What supply chains might look like after COVID-19

The COVID 19 pandemic and the resulting global crisis have highlighted the need to transform traditional supply chain models. In this guest article, author Marta Moliz gives an assessment of the future of the supply chain from her perspective.

Pressure on end-to-end supply chains has exposed weaknesses and highlighted the urgency of a shift towards a more digital and diversified approach.

Although perhaps the current point in time, when uncertainty seems to be the only reliable constant, is too early for a final assessment, we will discuss below what the logistics sector might look like after COVID-19:

Decentralized manufacturing

The inability to meet customers’ requirements due to national lockdowns and limited or even total loss of manufacturing capacity, as we have seen first in China and then in the rest of the world, is likely to affect the production approach. A clear example is the pharmaceutical industry, which imports around 80% of its active components from China and India, and which has had to contend with shortages during COVID-19.

In their attempt to break down dependencies on a single source of supply and ensure a flexible and adaptable supply chain, companies will rely more on local production and move from globalization to regionalization.

This change will have a direct impact on the transport needs and planning of companies working with manufacturers across countries and regions. This will require a more dynamic and established approach to ensure proper transport logistics.

Agile and flexible carrier pools

Inventories, suppliers and carrier networks have been continuously tested over the past months. Interruptions require flexibility from both suppliers and carriers to manage unexpected outages and ensure production and delivery. The negative impact on the ability to ship and receive products on time has been partly due to logistical bottlenecks and has created stresses that have highlighted differences between companies. According to Deloitte, those companies with more robust supplier and carrier relationships and better network visibility have responded best to the challenges of the pandemic by making their distribution networks more flexible to meet the shifts in demand.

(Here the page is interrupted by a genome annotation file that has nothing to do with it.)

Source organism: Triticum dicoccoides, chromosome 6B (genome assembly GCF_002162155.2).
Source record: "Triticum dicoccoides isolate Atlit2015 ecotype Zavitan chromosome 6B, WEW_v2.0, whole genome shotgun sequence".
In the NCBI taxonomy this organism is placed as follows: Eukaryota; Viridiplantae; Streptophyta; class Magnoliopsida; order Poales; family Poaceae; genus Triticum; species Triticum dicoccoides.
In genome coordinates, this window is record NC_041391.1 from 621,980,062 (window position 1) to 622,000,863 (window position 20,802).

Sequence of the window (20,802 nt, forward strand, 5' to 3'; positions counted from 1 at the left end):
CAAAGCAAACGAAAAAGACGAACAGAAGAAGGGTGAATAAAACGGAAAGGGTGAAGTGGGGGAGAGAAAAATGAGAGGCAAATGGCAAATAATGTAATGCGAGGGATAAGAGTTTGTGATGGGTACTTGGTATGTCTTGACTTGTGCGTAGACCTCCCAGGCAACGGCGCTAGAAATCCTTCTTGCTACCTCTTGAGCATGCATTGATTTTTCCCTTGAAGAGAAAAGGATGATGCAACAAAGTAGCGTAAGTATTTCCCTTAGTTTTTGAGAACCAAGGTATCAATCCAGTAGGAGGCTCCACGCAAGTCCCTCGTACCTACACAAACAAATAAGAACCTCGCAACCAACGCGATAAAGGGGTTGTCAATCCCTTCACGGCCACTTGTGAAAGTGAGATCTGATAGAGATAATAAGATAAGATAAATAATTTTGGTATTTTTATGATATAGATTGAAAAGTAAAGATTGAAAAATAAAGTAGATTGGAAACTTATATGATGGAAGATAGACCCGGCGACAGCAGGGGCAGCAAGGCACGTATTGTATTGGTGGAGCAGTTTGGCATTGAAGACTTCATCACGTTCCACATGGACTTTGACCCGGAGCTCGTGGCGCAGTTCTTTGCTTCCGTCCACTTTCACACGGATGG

Technology at the service of decision makers

Digitalization and Innovation are the key words for supply chain in the futureSupply chains can expect technology to change repeatedly in the coming years, as companies that have technology as part of their DNA have been shown to respond more quickly to the pandemic.

But while technology is a common denominator and will continue to play an important role, the COVID 19 crisis has also highlighted the importance of the human factor in maintaining supply chains.

Digitization will enable us to make better decisions. It will eliminate time-consuming manual work, provide better end-to-end visibility and strengthen the agility and resilience of supply chains.

Digitization will enable companies to plan and execute specific tasks much faster, whether it’s ensuring a truck is optimally loaded, optimizing routes, or matching supply and demand in the most efficient way.

A more widespread use of technology will also encourage a more agile approach, encouraging faster implementation of measures and collaboration between different parties to meet unexpected demands.

Continuous assessment and risk management

Supply chains must be able to respond to exceptional circumstances and requirements and the associated disruptions caused by a variety of situations. Such scenarios range from pandemics to weather events. Continuous assessment based on historical and current data is essential.

While companies have traditionally based their decisions on historical data and seasonal fluctuations, the time has come for a real-time demand assessment tool that uses the latest available technology and advanced analytics tools to improve supply chain forecasts by up to 60%.

Cloud-based tools and information sharing are becoming essential as they provide the latest data and enable continuous monitoring and risk assessment.

The use of technology will become a hugely important item on the agenda of organisations rethinking their supply chains after the impact of the COVID 19 pandemic. An open approach to technology will be essential to manage distributed manufacturing and a growing network of partners, and to put data at the forefront of all decisions. A transport management solution such as Alpega TMS can help implement these approaches by focusing on the specific needs of the business in a flexible and scalable way.


Daniel Mahnken
Daniel Mahnken is a Senior Corporate Communications Manager at Saloodo!. As a qualified journalist, writing is practically in his blood. After studying sports journalism, he wanted to become Germany’s Next Sports Commentator, but then he discovered logistics and has been stuck with it ever since.

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